The City of Kawartha Lakes will be a hot zone for construction in 2021 with several major capital projects in the works.
“From what I hear, they’re starting on March 1 and the plan is to do as much as they can until the May long weekend and take a break until Labour Day,” said City of Kawartha Lakes mayor Andy Letham. “With the traffic and tourism, let people enjoy the tourism and then get back at it after Labour Day and finish it at the end of the year.”
The project will involve the reconstruction of both underground infrastructure and streetscape along Colborne Street through the heart of the village.
“Just a complete refresh there — roads, sidewalks, benches, street lights. Upgrading it and making it the pretty town we know it is and can be for the next bunch of years,” Letham added.
The project was accelerated to have the work done in 2021 instead of 2022.
Meanwhile, the construction work in downtown Lindsay is ongoing along Kent Street West.
“We’re about a month ahead of schedule. So hopefully we get good access there in the summer for businesses,” Letham said. “We want to remind everyone that our businesses are open downtown and they should support our local businesses.”
Another major project that is ongoing is at the Bobcaygeon Beach Park.
That redevelopment project, which includes outdoor pavilions, docking, washroom facilities and playground structures, began last fall and will take about 18 months to complete.
Letham said the plan is to have a “world-class park for everyone to enjoy.”
The municipality’s chief administrative officer says all three projects were deemed crucial in the economic recovery process from the ongoing coronavirus pandemic.
“They’re critical,” said Ron Taylor. “Those are the stimulus projects locally that really make a difference. The centerpiece is major redevelopment in two of our larger downtowns.”
On Feb. 16, council approved the operations, water and wastewater and special projects portions of the 2021 budget.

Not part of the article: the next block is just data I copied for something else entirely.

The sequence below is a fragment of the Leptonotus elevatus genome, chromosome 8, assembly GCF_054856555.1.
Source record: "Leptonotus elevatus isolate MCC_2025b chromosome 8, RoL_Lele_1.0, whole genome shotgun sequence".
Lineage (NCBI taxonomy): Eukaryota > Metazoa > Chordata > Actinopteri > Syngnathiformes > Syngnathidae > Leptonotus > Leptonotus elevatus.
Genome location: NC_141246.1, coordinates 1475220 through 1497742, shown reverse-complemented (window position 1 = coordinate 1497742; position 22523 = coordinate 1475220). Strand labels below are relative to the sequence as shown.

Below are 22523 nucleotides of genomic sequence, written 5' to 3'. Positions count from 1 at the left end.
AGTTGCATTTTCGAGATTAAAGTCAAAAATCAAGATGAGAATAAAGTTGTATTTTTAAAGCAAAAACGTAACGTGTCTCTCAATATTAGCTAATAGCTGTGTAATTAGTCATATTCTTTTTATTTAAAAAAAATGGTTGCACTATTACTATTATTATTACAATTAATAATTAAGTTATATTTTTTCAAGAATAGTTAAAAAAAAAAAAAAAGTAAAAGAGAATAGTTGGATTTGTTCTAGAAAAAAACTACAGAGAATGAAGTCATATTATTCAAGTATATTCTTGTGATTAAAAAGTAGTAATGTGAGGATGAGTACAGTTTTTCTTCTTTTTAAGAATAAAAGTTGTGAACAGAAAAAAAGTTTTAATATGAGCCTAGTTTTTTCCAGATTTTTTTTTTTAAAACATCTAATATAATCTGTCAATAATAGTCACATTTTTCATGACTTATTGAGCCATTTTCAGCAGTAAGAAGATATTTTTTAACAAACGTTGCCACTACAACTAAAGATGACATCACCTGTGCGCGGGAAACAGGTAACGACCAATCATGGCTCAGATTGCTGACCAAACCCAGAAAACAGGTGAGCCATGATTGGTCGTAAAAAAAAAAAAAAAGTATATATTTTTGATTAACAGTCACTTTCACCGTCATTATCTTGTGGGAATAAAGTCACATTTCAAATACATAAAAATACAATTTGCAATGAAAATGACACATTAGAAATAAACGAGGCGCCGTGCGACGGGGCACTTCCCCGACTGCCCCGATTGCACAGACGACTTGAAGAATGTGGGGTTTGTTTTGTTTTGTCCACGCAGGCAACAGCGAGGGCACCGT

Following the capital budget approval, council headed into deliberations earlier this month with a tax levy increase of 3.84 per cent.
But, after using safe restart funding that was given by the province to further offset forecasted pandemic costs, the tax levy increase fell to only 1.5 per cent, the lowest it has been in a decade.
“We were able to apply different funding, tap into some other reserves we had and a surplus we had from 2020 that we could apply to it. In the end, we could take some of that safe restart funding to offset some costs,” Letham added.
“We didn’t slash and burn or cut service levels to get there and we didn’t drain all of our funding. We took a nice, balanced approach to this, in my opinion, and we’re going to be in good shape going into 2022 as well.”
Due to the pandemic, staff were given the directive by council to balance the books by the end of 2020 while navigating through the revenue losses and service level changes.
And they did just that.
“Council took the position of taking the $3-million 2019 surplus and putting it entirely in a recovery reserve,” added Taylor. “As we did different work, whether it was internal or external, public-facing, the idea was we could draw on those funds to help recover and reactivate the economy and the community.”
Other items of note from the budget for 2021 include enhancing services in downtowns and parks such as increased waste collection, portable washrooms and directional signage, the Lake Dalrymple Lake Management Plan, a $1.5 million funding of the Coboconk Wellness Centre project — contingent on other levels of government funding and fundraising, and a $231,000 renovation of the Kawartha Lakes Police Services building evidence room and forensic lab.
Taylor said staff will return to council in the spring with an updated 10-year financial management plan.
He added staff will continue to look for efficiencies and cost savings this year as ways of managing the budget.